The length of the manufacturer's guarantee does not limit any claim you may make to the seller as if a product develops a fault outside the guarantee period you can still claim against the seller if you can show that the fault was unreasonable at that period in the products life.


You may be asked whether you would like to purchase an extended warranty. Remember that your statutory rights exist, under the Sale of Goods Act, whether or not you choose to buy their warranty and whether or not the goods came with any guarantee. Manufacturers' guarantees are separate from the automatic rights you have against the seller, and may be more limited. For more information read the Citizens Advice Bureau guide to guarantees and warranties.

Maintenance and insurance

For large complex items, such as a stairlift, check what kind of maintenance contract the supplier offers.

Membership of trade associations

Some suppliers are members of a trade association. Many of these trade associations have a code of practice that governs their members' customer service, and thus may help to project you from unscrupulous selling practices. For example, some trade associations prohibit their members from contacting people uninvited to try and sell their products. They may also prohibit their members from using high pressure selling tactics such as offering a discount if you order that day, or phoning their manager while demonstrating the equipment to you to agree a 'special discount/deal'. Thus if you have a choice of suppliers for the product you wish to purchase we recommend you consider the suppliers who are members of trade association.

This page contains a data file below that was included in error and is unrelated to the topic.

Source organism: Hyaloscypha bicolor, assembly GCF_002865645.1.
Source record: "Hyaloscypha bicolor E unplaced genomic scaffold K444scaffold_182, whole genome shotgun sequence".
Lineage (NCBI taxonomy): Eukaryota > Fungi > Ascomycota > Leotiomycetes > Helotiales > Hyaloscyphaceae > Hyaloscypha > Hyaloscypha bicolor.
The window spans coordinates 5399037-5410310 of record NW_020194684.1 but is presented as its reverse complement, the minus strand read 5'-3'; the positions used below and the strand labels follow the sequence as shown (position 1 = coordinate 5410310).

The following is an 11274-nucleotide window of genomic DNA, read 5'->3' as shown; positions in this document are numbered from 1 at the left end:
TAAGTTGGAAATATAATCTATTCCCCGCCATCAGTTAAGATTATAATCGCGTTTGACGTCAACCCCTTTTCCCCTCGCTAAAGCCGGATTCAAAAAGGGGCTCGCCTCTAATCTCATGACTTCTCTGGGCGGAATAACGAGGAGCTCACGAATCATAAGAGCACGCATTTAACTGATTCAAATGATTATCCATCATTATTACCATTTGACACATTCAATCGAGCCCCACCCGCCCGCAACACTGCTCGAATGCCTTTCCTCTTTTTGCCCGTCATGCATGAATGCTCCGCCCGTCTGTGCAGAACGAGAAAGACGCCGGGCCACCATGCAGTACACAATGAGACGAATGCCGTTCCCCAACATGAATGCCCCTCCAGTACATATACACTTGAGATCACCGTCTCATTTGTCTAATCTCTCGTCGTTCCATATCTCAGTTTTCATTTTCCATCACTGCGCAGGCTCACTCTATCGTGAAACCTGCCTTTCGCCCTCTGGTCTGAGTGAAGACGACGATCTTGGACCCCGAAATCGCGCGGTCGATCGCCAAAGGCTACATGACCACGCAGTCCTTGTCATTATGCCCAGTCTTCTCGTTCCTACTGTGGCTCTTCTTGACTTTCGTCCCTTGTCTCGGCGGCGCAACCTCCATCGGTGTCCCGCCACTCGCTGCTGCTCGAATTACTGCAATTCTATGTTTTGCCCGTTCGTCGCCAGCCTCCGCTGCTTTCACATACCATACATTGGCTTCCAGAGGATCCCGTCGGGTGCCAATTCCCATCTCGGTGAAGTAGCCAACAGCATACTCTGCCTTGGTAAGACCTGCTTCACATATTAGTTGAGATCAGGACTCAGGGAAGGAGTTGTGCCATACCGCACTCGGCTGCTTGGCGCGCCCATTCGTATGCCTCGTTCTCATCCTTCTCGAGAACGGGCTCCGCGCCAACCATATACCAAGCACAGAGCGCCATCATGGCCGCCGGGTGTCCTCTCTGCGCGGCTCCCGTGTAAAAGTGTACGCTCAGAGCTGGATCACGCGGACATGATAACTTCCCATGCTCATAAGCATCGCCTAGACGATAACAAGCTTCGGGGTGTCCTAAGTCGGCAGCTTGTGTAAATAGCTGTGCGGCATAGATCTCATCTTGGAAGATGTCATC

We record suppliers' membership of several trade associations (see a list of these trade associations) and our ratings give greater weighting to trade associations with codes of practice which are approved by the Office of Fair Trading (OFT) (e.g. the British Healthcare Trade Association) or governed by an audit scheme which meets the requirements of the United Kingdom Accreditation Service (UKAS).

We also record whether suppliers meet the ISO 9000 series of standards. These standards define a Quality System which certifies that formalised business processes are being applied, and thus may be another indicator to look for if you have a choice of suppliers.


You may be able to purchase equipment designed for use by disabled people without paying the VAT if you are 'chronically sick or disabled', and you are buying the item/s for your own personal or domestic use. For VAT purposes, a person is 'chronically sick or disabled' if they:

  • Have a physical or mental impairment which has a long-term and substantial adverse effect on their ability to carry out everyday activities.
  • Have a condition that the medical profession treats as a chronic sickness (e.g. diabetes).
  • Are terminally ill.